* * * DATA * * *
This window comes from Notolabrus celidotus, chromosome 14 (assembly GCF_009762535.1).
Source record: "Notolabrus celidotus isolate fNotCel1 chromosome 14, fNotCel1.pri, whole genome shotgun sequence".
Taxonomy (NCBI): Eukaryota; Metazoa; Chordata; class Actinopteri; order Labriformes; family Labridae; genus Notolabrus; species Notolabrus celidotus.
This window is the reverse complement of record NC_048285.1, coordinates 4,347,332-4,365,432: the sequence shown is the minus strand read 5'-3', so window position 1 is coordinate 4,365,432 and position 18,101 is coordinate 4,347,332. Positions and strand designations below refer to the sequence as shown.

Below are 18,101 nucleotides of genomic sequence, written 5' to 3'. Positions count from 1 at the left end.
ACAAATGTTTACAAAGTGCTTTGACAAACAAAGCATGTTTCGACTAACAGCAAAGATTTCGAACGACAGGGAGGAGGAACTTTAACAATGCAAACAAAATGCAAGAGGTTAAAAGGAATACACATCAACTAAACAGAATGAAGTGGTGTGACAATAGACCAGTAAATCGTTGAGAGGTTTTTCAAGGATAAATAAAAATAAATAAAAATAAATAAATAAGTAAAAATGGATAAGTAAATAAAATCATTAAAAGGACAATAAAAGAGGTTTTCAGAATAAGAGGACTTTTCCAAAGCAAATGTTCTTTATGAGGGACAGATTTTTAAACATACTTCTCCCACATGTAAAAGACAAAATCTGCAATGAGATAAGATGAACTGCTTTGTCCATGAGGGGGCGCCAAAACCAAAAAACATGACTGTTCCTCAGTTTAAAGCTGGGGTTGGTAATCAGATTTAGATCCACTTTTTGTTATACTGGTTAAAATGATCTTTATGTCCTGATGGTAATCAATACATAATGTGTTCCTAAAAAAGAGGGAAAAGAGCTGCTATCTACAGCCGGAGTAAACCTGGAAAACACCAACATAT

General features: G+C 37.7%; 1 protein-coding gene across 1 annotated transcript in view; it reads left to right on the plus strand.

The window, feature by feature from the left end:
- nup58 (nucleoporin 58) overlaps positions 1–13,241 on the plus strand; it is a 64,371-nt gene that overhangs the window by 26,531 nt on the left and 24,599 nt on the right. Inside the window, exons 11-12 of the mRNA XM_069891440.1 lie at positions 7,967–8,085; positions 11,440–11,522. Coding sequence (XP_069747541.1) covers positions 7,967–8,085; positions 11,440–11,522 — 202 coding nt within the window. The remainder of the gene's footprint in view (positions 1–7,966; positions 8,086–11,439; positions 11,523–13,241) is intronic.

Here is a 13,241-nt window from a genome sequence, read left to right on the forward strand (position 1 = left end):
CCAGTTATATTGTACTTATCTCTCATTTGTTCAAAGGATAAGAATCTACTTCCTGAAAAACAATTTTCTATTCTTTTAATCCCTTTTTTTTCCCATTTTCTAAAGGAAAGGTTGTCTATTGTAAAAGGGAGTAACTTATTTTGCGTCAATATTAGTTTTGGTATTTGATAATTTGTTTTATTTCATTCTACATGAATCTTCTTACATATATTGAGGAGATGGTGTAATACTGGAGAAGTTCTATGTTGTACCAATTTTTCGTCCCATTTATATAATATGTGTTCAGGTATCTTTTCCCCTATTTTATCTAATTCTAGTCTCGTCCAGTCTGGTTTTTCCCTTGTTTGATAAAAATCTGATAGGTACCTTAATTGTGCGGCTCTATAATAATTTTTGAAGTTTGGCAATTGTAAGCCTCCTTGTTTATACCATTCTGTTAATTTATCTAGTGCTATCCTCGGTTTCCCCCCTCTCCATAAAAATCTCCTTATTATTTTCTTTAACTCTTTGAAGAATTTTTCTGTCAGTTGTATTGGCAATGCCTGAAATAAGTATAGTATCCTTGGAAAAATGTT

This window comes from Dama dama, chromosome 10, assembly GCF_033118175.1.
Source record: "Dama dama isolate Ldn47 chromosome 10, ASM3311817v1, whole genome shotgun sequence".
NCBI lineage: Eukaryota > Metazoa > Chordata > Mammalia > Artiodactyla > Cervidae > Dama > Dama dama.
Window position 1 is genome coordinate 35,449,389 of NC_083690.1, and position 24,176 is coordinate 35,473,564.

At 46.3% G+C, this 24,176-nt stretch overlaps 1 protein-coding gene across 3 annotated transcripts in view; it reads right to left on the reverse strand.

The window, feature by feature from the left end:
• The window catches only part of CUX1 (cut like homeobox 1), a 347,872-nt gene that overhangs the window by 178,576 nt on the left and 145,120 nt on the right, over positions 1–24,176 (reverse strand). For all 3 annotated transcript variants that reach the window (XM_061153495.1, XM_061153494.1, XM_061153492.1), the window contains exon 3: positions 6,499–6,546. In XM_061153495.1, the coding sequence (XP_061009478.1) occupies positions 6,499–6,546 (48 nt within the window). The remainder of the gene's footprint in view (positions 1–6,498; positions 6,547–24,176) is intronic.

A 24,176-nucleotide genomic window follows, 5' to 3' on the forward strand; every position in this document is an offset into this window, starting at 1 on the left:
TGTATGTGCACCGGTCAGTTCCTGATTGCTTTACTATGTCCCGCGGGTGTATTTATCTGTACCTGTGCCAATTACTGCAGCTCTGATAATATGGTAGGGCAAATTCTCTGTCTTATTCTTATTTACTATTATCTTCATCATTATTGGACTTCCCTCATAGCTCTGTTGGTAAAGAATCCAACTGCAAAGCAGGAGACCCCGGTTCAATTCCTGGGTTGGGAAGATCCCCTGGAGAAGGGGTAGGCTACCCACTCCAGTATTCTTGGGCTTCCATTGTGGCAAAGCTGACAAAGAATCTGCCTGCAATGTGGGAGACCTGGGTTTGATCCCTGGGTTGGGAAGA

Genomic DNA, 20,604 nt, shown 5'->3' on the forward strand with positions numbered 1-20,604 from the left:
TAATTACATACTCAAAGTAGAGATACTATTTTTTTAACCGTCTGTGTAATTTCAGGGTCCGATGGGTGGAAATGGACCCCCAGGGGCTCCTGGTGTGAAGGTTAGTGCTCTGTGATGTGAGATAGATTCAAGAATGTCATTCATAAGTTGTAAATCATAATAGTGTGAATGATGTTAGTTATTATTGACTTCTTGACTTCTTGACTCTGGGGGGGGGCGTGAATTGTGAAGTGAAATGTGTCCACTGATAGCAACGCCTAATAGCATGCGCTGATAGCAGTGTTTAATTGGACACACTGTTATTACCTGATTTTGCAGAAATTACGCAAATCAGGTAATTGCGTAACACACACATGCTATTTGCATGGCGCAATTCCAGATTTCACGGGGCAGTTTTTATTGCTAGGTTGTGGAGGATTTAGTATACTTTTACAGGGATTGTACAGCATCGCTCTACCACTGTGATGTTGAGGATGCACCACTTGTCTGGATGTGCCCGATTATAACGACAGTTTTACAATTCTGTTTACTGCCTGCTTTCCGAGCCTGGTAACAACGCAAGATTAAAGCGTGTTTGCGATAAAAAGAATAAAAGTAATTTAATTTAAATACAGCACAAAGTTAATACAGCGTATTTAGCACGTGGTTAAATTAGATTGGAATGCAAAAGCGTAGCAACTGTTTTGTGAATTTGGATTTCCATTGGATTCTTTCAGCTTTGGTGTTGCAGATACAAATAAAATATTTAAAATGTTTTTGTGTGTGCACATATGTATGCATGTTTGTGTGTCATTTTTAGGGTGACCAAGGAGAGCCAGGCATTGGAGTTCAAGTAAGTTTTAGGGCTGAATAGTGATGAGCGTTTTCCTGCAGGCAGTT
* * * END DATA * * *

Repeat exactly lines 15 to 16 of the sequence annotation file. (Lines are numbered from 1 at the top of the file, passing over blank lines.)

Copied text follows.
Window position 1 is genome coordinate 35,449,389 of NC_083690.1, and position 24,176 is coordinate 35,473,564.

At 46.3% G+C, this 24,176-nt stretch overlaps 1 protein-coding gene across 3 annotated transcripts in view; it reads right to left on the reverse strand.